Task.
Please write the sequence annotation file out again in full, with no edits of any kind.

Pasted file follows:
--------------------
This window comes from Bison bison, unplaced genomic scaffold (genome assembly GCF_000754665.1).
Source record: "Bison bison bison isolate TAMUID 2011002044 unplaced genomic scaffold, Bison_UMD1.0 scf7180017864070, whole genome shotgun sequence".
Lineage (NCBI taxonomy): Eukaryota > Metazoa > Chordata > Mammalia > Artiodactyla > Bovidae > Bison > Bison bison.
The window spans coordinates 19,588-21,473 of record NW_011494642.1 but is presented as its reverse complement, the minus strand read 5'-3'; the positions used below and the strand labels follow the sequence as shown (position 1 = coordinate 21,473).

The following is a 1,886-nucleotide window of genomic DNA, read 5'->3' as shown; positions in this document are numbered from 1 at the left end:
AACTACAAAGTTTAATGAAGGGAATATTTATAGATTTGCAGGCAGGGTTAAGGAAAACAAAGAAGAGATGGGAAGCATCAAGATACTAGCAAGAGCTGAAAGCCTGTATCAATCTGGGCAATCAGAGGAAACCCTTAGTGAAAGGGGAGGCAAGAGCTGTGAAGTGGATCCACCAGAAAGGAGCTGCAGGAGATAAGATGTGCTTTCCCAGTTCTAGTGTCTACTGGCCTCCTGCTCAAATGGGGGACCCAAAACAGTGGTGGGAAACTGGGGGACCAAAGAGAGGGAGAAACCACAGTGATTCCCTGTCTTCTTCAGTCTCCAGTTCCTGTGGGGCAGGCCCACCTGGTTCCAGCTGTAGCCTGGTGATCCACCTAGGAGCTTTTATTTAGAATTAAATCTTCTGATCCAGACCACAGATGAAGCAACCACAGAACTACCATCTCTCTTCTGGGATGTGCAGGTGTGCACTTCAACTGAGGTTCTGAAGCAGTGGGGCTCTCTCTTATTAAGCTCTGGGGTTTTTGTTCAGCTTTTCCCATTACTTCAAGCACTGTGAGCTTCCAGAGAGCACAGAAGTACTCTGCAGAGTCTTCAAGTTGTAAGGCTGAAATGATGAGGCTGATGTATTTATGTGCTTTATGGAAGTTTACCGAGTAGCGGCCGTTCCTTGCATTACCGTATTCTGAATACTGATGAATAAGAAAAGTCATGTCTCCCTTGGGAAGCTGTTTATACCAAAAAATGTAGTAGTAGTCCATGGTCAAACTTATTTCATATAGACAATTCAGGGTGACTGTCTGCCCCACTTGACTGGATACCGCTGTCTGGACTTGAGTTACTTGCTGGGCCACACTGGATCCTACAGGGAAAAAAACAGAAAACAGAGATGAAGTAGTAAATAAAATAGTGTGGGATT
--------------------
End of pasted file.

This window comes from Bison bison, unplaced genomic scaffold (genome assembly GCF_000754665.1).
Source record: "Bison bison bison isolate TAMUID 2011002044 unplaced genomic scaffold, Bison_UMD1.0 scf7180017864070, whole genome shotgun sequence".
Lineage (NCBI taxonomy): Eukaryota > Metazoa > Chordata > Mammalia > Artiodactyla > Bovidae > Bison > Bison bison.
The window spans coordinates 19,588-21,473 of record NW_011494642.1 but is presented as its reverse complement, the minus strand read 5'-3'; the positions used below and the strand labels follow the sequence as shown (position 1 = coordinate 21,473).

The following is a 1,886-nucleotide window of genomic DNA, read 5'->3' as shown; positions in this document are numbered from 1 at the left end:
AACTACAAAGTTTAATGAAGGGAATATTTATAGATTTGCAGGCAGGGTTAAGGAAAACAAAGAAGAGATGGGAAGCATCAAGATACTAGCAAGAGCTGAAAGCCTGTATCAATCTGGGCAATCAGAGGAAACCCTTAGTGAAAGGGGAGGCAAGAGCTGTGAAGTGGATCCACCAGAAAGGAGCTGCAGGAGATAAGATGTGCTTTCCCAGTTCTAGTGTCTACTGGCCTCCTGCTCAAATGGGGGACCCAAAACAGTGGTGGGAAACTGGGGGACCAAAGAGAGGGAGAAACCACAGTGATTCCCTGTCTTCTTCAGTCTCCAGTTCCTGTGGGGCAGGCCCACCTGGTTCCAGCTGTAGCCTGGTGATCCACCTAGGAGCTTTTATTTAGAATTAAATCTTCTGATCCAGACCACAGATGAAGCAACCACAGAACTACCATCTCTCTTCTGGGATGTGCAGGTGTGCACTTCAACTGAGGTTCTGAAGCAGTGGGGCTCTCTCTTATTAAGCTCTGGGGTTTTTGTTCAGCTTTTCCCATTACTTCAAGCACTGTGAGCTTCCAGAGAGCACAGAAGTACTCTGCAGAGTCTTCAAGTTGTAAGGCTGAAATGATGAGGCTGATGTATTTATGTGCTTTATGGAAGTTTACCGAGTAGCGGCCGTTCCTTGCATTACCGTATTCTGAATACTGATGAATAAGAAAAGTCATGTCTCCCTTGGGAAGCTGTTTATACCAAAAAATGTAGTAGTAGTCCATGGTCAAACTTATTTCATATAGACAATTCAGGGTGACTGTCTGCCCCACTTGACTGGATACCGCTGTCTGGACTTGAGTTACTTGCTGGGCCACACTGGATCCTACAGGGAAAAAAACAGAAAACAGAGATGAAGTAGTAAATAAAATAGTGTGGGATT